Gordon James Stanley and the early development of radio astronomy in Australia and the United States
Kellermann, Ken I., Orchiston, Wayne, and Slee, Bruce (2005) Gordon James Stanley and the early development of radio astronomy in Australia and the United States. Publications of the Astronomical Society of Australia, 22 (1). pp. 13-23.
|PDF (Published Version) - Repository staff only - Requires a PDF viewer such as GSview, Xpdf or Adobe Acrobat Reader|
View at Publisher Website: http://dx.doi.org/10.1071/AS04008
Following the end of the Second World War, the CSIRO Radiophysics Laboratory applied the expertise and surplus radar equipment acquired during the war to problems of astronomy. Gordon Stanley was among the first group of scientists and engineers to work in the exciting new field of radio astronomy. Like many of his contemporaries, he had a strong background in radio and electronics but none in astronomy. At the Radiophysics Laboratory, and later at Caltech, Stanley developed innovative new radio telescopes and sophisticated instrumentation which resulted in important new discoveries that changed, in a fundamental way, our understanding of the Universe. He was one of those who played a key role in the early development of radio astronomy both in Australia and the United States.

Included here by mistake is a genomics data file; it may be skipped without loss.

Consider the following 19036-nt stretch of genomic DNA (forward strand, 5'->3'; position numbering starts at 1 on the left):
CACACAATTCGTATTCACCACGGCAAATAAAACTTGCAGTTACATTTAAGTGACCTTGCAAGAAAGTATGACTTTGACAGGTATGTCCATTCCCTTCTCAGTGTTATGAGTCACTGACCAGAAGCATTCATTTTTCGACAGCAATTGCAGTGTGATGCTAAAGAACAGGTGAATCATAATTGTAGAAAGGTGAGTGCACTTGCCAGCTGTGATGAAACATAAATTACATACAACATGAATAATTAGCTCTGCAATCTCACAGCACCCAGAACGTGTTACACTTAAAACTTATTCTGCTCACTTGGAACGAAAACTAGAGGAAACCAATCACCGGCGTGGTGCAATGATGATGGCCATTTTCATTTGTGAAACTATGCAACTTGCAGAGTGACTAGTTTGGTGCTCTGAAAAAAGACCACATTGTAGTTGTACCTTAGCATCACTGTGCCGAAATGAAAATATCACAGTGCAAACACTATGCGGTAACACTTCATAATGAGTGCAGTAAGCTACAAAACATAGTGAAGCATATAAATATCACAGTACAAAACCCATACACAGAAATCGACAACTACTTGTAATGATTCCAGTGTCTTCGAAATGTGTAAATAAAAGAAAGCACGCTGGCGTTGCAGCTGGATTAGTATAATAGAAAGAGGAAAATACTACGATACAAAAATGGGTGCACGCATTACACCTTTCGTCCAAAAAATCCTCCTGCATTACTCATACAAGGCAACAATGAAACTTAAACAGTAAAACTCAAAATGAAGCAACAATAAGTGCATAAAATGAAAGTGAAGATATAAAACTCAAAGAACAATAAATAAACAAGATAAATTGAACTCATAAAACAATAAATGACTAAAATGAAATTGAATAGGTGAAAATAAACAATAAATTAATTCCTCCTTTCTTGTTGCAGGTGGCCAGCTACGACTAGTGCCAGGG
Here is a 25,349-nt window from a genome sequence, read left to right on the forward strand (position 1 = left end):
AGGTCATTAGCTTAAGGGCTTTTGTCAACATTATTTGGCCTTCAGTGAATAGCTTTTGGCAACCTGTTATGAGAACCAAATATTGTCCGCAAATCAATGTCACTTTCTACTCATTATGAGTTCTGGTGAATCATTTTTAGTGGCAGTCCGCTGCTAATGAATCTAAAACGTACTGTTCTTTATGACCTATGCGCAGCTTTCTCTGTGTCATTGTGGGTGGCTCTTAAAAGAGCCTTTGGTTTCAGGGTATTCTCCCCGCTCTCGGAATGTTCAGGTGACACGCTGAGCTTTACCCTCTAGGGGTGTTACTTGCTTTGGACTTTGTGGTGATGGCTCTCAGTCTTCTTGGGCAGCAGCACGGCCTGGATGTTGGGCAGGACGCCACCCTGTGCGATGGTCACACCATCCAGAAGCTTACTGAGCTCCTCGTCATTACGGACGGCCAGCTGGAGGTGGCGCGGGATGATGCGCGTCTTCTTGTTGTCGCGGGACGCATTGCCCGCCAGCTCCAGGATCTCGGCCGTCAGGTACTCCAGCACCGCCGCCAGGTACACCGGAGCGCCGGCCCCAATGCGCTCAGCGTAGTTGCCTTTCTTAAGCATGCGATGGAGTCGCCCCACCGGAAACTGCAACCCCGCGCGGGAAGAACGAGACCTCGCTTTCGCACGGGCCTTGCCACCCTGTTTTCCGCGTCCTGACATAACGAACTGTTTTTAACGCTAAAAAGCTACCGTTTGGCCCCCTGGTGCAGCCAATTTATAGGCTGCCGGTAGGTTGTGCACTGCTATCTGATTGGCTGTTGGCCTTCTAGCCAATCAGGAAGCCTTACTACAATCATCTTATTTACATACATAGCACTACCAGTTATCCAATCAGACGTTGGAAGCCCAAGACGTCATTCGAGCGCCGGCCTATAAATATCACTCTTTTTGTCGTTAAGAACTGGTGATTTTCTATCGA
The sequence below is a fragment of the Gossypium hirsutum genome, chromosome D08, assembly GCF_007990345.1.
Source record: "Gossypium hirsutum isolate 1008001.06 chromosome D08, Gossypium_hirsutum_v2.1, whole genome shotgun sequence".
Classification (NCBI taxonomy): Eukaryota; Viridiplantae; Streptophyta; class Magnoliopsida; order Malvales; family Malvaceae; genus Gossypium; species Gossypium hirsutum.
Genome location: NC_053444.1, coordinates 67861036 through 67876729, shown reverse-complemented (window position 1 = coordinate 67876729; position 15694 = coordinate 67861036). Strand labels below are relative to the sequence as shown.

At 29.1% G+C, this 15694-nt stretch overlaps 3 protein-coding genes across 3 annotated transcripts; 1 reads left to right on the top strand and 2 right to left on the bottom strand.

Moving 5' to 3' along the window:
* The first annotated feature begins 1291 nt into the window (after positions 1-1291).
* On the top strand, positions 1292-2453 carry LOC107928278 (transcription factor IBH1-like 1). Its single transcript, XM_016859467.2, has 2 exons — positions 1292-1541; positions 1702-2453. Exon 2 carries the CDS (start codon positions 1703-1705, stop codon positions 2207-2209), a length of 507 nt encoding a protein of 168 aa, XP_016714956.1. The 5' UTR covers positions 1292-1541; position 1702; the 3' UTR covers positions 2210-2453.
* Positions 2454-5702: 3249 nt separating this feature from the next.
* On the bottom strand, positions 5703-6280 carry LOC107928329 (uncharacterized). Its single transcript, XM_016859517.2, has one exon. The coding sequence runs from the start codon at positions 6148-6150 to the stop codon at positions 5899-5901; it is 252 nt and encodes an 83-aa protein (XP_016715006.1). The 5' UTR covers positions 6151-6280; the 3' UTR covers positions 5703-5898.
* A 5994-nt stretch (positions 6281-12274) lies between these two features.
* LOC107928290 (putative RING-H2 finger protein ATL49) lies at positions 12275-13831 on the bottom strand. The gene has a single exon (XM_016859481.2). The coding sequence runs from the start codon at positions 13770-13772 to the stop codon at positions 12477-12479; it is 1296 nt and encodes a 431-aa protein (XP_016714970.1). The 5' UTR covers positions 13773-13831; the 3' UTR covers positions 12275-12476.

|Item Type:||Article (Refereed Research - C1)|
|Keywords:||Gordon Stanley; radio astronomy; galactic centre|
|FoR Codes:||02 PHYSICAL SCIENCES > 0201 Astronomical and Space Sciences > 020199 Astronomical and Space Sciences not elsewhere classified @ 100%|
|SEO Codes:||97 EXPANDING KNOWLEDGE > 970102 Expanding Knowledge in the Physical Sciences @ 100%|
|Deposited On:||30 Mar 2010 09:09|
|Last Modified:||12 Feb 2011 23:20|
Last 12 Months: 0
Repository Staff Only: item control page